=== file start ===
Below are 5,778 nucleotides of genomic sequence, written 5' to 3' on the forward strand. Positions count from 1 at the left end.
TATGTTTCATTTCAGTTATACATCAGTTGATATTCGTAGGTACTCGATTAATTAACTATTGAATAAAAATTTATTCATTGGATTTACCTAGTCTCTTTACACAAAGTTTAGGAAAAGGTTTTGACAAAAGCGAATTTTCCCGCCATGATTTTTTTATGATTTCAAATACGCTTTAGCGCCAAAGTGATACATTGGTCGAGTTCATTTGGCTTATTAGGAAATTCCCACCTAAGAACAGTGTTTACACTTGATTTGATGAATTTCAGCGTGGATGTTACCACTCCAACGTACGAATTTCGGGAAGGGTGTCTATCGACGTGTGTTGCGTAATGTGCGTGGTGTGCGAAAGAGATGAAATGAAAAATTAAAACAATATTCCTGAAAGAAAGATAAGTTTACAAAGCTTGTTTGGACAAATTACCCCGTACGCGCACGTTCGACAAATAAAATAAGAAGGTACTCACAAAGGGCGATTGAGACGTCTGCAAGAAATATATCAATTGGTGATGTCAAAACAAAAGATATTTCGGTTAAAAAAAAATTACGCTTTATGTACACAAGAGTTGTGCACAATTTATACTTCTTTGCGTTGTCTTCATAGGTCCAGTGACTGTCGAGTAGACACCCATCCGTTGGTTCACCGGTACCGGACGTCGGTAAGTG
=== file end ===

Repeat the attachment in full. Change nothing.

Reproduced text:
Below are 5,778 nucleotides of genomic sequence, written 5' to 3' on the forward strand. Positions count from 1 at the left end.
TATGTTTCATTTCAGTTATACATCAGTTGATATTCGTAGGTACTCGATTAATTAACTATTGAATAAAAATTTATTCATTGGATTTACCTAGTCTCTTTACACAAAGTTTAGGAAAAGGTTTTGACAAAAGCGAATTTTCCCGCCATGATTTTTTTATGATTTCAAATACGCTTTAGCGCCAAAGTGATACATTGGTCGAGTTCATTTGGCTTATTAGGAAATTCCCACCTAAGAACAGTGTTTACACTTGATTTGATGAATTTCAGCGTGGATGTTACCACTCCAACGTACGAATTTCGGGAAGGGTGTCTATCGACGTGTGTTGCGTAATGTGCGTGGTGTGCGAAAGAGATGAAATGAAAAATTAAAACAATATTCCTGAAAGAAAGATAAGTTTACAAAGCTTGTTTGGACAAATTACCCCGTACGCGCACGTTCGACAAATAAAATAAGAAGGTACTCACAAAGGGCGATTGAGACGTCTGCAAGAAATATATCAATTGGTGATGTCAAAACAAAAGATATTTCGGTTAAAAAAAAATTACGCTTTATGTACACAAGAGTTGTGCACAATTTATACTTCTTTGCGTTGTCTTCATAGGTCCAGTGACTGTCGAGTAGACACCCATCCGTTGGTTCACCGGTACCGGACGTCGGTAAGTG